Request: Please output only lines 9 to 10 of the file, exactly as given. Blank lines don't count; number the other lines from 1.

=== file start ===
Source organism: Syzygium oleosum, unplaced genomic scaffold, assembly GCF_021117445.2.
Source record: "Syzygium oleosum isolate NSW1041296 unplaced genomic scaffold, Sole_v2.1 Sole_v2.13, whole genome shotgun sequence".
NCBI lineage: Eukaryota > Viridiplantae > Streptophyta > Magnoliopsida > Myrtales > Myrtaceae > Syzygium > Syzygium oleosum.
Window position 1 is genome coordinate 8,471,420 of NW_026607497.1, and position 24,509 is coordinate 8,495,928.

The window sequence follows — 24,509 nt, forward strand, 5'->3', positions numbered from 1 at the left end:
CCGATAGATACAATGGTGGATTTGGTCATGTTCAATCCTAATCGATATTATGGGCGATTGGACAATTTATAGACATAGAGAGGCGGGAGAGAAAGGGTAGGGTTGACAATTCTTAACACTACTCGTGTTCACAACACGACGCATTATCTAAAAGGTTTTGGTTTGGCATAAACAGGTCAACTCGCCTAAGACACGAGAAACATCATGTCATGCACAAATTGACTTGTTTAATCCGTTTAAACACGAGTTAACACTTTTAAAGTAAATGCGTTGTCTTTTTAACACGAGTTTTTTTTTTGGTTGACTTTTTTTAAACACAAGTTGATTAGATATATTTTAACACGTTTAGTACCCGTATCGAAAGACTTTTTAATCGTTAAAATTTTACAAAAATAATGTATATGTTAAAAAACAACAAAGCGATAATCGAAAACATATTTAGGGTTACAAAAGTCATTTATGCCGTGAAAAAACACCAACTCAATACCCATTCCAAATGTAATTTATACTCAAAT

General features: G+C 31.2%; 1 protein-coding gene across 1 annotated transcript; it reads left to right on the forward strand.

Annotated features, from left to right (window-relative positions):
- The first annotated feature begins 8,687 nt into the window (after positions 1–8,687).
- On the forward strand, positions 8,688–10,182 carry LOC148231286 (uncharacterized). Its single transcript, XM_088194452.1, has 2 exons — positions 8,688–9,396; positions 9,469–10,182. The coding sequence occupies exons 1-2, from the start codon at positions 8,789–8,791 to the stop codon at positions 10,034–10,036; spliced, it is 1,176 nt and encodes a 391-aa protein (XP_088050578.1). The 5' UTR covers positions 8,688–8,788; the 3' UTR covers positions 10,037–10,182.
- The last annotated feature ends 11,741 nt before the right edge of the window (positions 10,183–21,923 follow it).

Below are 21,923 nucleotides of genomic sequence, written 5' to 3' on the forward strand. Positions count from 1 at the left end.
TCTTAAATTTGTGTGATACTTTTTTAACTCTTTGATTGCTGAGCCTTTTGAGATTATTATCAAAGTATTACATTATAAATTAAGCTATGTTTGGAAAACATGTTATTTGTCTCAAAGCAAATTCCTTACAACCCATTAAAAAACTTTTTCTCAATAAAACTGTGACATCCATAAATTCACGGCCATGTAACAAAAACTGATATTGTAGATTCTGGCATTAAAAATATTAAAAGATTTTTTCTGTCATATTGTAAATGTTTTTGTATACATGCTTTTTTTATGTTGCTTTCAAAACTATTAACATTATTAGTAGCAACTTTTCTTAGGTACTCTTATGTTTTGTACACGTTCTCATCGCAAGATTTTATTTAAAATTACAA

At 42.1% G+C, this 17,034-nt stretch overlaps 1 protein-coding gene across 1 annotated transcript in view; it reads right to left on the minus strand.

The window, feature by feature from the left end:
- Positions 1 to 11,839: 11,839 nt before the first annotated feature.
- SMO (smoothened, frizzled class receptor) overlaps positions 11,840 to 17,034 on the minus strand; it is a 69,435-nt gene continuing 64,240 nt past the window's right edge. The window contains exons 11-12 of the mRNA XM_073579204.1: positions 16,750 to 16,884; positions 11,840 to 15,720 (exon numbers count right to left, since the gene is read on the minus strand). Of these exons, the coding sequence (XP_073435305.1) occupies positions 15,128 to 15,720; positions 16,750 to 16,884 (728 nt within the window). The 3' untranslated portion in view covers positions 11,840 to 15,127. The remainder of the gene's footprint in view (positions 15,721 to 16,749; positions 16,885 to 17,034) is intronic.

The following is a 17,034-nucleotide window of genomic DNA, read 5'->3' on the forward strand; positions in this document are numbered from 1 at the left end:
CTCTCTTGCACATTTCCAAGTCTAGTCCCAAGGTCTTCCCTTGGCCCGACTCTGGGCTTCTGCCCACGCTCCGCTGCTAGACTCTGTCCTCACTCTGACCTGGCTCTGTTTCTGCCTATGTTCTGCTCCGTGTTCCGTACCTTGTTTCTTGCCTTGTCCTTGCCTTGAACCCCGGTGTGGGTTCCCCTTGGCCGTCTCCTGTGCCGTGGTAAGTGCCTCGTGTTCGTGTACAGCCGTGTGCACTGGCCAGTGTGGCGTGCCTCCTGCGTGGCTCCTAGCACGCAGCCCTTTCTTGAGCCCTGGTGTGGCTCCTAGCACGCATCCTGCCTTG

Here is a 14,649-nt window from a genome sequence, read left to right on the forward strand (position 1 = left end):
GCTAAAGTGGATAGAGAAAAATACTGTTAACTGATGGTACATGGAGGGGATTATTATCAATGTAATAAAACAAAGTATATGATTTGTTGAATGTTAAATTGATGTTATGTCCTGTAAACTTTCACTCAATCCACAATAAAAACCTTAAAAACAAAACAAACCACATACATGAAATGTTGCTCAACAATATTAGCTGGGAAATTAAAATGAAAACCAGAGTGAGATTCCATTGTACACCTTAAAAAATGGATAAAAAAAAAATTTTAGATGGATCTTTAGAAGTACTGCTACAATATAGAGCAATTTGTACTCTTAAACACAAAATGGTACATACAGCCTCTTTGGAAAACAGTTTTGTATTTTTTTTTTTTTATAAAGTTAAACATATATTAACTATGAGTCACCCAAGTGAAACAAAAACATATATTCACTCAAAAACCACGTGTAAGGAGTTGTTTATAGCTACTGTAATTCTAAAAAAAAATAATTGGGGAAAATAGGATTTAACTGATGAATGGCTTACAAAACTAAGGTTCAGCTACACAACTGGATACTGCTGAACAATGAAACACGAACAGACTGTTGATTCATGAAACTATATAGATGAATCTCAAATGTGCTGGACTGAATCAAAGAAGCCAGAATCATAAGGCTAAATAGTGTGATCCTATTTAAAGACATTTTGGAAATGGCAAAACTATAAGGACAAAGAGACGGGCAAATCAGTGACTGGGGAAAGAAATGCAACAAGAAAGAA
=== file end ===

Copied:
- The first annotated feature begins 8,687 nt into the window (after positions 1–8,687).
- On the forward strand, positions 8,688–10,182 carry LOC148231286 (uncharacterized). Its single transcript, XM_088194452.1, has 2 exons — positions 8,688–9,396; positions 9,469–10,182. The coding sequence occupies exons 1-2, from the start codon at positions 8,789–8,791 to the stop codon at positions 10,034–10,036; spliced, it is 1,176 nt and encodes a 391-aa protein (XP_088050578.1). The 5' UTR covers positions 8,688–8,788; the 3' UTR covers positions 10,037–10,182.